Build your own wagon chassis - 4-wheel Mk II


The Mk I chassis solebars needed improvement even though the floor design was working well for the La at least.

Also there was the need for variable floor and solebar sizes, the ability to produce 10ft or 13ft, or even 8ft 6" or 9ft wheel base chassis and floors for different body lengths.

I really liked the idea of using a cast chassis floor as a jig only - that worked really well for the J5 chassis build.

So if masters of four axleboxes were made, and a mould made of those, then a whole wagon's worth could be cast at once.

Then construct a jig where quick and easy solebars could be produced using the axlebox castings and plastic strip, for the size of body and wheelbase chassis required.


So that's the idea, here we go. . .
For the axlebox masters, the good old Ratio 10ft chassis kit becomes the donor, and the four axle boxes are cut from the solebars and trimmed up.

Four sets of leaf springs, trimmed down, are stolen from another kit's axleboxes to be used as the upper springs on each of the new axleboxes. Small bits of plastic strip are added at various angles to get the look of the spring mountings. All to get the look.


Four axleboxes ready for moulding



To speed up production, two, two-part moulds were made so two wagons-worth of axle boxes could be cast in one "batch".


Two castings from two moulds quickly produce 16 axleboxes - four wagons' worth.


The axle holes were cleaned out and deepened slightly with a 2mm drill to take the brass top hat bearings later in the process.



That's the axleboxes, now for the jigs. . .
10 ft and 13 ft chassis floors, along with some plastic strip were glued to a piece of glass, and alignment lugs added where required after test-fitting plastic strips and axleboxes.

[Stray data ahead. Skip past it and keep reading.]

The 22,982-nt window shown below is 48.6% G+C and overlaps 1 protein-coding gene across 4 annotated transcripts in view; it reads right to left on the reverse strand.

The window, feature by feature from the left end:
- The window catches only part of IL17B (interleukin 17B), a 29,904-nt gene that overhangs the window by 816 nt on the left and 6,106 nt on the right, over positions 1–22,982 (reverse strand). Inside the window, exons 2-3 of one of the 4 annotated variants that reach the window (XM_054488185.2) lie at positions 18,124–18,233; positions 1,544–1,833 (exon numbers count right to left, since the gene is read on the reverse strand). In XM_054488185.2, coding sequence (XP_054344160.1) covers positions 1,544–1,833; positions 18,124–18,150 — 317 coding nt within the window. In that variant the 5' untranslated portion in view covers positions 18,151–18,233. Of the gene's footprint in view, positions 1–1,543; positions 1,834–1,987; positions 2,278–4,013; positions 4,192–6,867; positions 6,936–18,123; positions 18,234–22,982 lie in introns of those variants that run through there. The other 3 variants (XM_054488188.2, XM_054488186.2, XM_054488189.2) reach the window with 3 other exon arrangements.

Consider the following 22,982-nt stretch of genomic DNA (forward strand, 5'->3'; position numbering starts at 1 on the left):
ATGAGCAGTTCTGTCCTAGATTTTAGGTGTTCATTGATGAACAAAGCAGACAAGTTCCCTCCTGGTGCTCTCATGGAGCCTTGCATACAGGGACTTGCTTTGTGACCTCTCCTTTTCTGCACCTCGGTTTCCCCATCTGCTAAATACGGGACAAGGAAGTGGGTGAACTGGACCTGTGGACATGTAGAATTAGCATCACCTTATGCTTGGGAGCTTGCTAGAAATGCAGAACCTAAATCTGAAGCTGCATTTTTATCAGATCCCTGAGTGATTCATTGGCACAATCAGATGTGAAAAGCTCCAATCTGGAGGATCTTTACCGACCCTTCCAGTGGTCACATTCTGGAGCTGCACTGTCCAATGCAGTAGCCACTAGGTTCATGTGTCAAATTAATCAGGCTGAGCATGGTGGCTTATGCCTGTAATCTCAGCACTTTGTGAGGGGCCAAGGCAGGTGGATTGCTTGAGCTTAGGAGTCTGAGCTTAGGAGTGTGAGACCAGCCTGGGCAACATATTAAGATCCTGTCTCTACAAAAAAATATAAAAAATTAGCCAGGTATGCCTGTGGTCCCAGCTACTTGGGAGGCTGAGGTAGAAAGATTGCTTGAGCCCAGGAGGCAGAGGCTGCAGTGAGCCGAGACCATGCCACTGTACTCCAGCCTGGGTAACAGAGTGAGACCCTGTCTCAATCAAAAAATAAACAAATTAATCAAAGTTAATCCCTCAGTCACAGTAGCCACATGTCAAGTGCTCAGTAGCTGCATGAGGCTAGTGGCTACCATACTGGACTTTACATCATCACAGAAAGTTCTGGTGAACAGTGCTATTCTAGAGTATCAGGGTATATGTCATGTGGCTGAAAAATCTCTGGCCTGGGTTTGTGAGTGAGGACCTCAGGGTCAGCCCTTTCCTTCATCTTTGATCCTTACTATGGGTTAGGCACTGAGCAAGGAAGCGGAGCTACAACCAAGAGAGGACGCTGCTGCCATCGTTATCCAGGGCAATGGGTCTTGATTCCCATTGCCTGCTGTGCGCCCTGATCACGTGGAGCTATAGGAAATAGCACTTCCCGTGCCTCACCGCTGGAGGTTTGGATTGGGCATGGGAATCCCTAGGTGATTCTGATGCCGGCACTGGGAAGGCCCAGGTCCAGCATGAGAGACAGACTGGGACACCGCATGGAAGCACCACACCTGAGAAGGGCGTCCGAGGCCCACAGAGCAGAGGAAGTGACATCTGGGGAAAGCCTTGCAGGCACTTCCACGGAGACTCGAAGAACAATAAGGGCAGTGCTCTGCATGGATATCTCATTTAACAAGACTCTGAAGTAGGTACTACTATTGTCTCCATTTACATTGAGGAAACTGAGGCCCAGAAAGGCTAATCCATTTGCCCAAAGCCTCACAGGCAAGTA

Mk II chassis jigs. From top to bottom, 10 ft (or smaller) chassis building guide,
solebar construction jig, and 13 ft chassis building guide.


Referring to the photo above, the solebar jig consists of two strips of 0.5mm thick plastic, 3mm apart, glued to a sheet of glass. The "cut-outs" are to avoid any glue from the axleboxes getting onto the jig parts.

On the lower of the two strips there are appropriately and accurately positioned locating lugs for 10ft or 13ft spaced axleboxes. Should fit short stub axles to further increase accuracy of alignment.

In operation, a strip of 3mm wide 0.5mm thick plastic (could use brass) is laid into the slot and two axlebox castings positioned using the guides and spot superglued.

After removal from the jig, the axleboxes receive more superglue or epoxy glue for strength.

Then the thin solebar is reinforced by a thicker layer of 1mm plastic (or brass) strips on the inside, leaving gaps for wheel clearance at the axlebox positions. Was thinking of doing a jig for this too but in practise it seems to be just as easy without.



Pair of 10 ft solebars constructed using the jig.
Notice the thicker inside strips added, with gaps for wheel clearance




Using the 13ft Chassis jig for assembly for the Kps



Basic 13 ft chassis produced using the above jigs.
Wheels are North Yard 10.5mm plain on 25mm axles, HO/OO gauge.



Example application - Lc-3 body fitted with solebars made using the solebar jig.